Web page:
“Ibiza was totally banal,” notes the table behind you. “Cheers, girls!” toast the young ladies to your left, carefully clinking vintage coupes in hopes of capturing the perfect Boomerang. “This is actually my first time here,” confesses the woman across the aisle to her server. It’s Ruth Reichl. Of course it is.
Welcome to the fabulous world of La Mercerie, a tidy all-day French restaurant and (be warned, as this is a thing now) immersive retail experience. An outgrowth of a husband-and-wife interior-design firm, the restaurant is located in the happy couple’s Roman and Williams Guild, a greed-inducing furniture and design store in Soho. Here’s the deal: everything on your table is for sale (there’s a little menu with pictures and prices attached to the wine list). That petal-shaped plate beneath your lovely, anchovy-laced niÇoise salad? It’s yours (for $58). The flowers perfuming the lush, light-drenched room? Sure. The shop’s near the door. The table itself? It can be at your doorstep before brunch is over.
The entire place is a #blessed post waiting to happen, and for the fashionable set streaming in for coffee and pastries, lunch meetings or languid dinners, that’s reason enough to make an appearance. But thanks to acclaimed French chef Marie-Aude Rose, the food at La Mercerie is also a draw: not only uniformly Insta-worthy but pretty tasty, too. Like the silky smoked salmon with a warm, fluffy blini, crusty bread with salt-flecked buckwheat butter and impossibly creamy taramasalata (cod-roe dip), which, ironically, all arrived at our table without any share plates on which to put them. Or the perfectly oozing baked egg, which we were left to navigate with a fork. (It’s undeniably boss that you could leave with a life-affirming set of Japanese ceramic serveware, but sometimes all you need is a spoon.)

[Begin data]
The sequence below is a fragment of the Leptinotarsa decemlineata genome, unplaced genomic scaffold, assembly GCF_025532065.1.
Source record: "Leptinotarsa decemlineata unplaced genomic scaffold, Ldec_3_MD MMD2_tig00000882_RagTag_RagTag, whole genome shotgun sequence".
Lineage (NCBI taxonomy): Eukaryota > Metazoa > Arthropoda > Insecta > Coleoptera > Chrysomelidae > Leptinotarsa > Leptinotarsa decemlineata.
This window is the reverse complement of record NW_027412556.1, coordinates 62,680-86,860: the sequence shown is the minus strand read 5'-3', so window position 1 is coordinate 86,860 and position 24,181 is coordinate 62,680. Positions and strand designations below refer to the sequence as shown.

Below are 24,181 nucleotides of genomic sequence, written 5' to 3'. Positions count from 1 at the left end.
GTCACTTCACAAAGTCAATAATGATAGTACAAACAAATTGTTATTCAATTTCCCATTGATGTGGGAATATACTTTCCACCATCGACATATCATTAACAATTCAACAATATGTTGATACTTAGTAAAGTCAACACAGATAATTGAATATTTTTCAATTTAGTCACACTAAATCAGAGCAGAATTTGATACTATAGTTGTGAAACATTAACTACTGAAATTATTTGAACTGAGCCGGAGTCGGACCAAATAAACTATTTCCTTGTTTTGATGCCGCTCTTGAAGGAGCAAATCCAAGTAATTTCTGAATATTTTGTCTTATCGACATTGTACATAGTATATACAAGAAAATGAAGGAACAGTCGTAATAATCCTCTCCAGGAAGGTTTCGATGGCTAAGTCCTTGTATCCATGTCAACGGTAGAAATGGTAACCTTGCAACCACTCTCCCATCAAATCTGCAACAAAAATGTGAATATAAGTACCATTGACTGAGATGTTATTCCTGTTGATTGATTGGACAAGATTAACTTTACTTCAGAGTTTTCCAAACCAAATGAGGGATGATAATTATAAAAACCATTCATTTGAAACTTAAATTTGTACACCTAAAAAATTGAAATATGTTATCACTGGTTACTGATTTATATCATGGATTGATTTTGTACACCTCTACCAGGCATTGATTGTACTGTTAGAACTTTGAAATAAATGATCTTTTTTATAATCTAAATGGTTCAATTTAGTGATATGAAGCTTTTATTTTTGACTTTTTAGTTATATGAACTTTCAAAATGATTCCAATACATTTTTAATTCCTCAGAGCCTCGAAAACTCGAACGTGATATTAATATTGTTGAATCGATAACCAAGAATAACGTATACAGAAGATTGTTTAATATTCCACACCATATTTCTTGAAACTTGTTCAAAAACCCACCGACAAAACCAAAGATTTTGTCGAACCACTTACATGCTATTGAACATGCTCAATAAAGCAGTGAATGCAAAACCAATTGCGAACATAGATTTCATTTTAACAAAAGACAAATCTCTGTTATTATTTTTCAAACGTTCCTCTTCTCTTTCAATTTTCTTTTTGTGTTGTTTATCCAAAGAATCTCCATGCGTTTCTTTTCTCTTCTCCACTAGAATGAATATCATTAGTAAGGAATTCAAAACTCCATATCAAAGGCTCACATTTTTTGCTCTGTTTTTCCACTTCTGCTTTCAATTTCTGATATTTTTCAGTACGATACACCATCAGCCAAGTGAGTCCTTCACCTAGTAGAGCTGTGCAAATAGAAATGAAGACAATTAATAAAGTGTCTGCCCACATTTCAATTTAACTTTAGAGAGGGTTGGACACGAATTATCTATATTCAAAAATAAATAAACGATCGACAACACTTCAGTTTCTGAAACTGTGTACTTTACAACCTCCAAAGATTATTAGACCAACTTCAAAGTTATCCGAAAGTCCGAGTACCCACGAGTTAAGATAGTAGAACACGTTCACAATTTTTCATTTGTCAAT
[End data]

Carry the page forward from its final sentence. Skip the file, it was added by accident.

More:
This is not to say that MIA silverware is a capital crime or that service here isn’t mindful and prompt, but for a brick-and-mortar antidote to the impersonal nature of online shopping, La Mercerie doesn’t strike us as one of those hospitality-obsessed restaurants that makes you all warm and fuzzy inside. The cozy vibes here come in edible form: soul-soothing boeuf bourguignon atop thin, tube-shaped noodles comfortingly reminiscent of Kraft macaroni (before you add the cheese pouch); a cracklingly crisp ham, egg and cheese crêpe; a luscious slice of chocolate charlotte russe.
Plus, if you can leave La Mercerie with some baller Swedish napkins (four for $88) and 300 likes, isn’t that what truly matters? Of course it is.
BY: DANIEL MEYER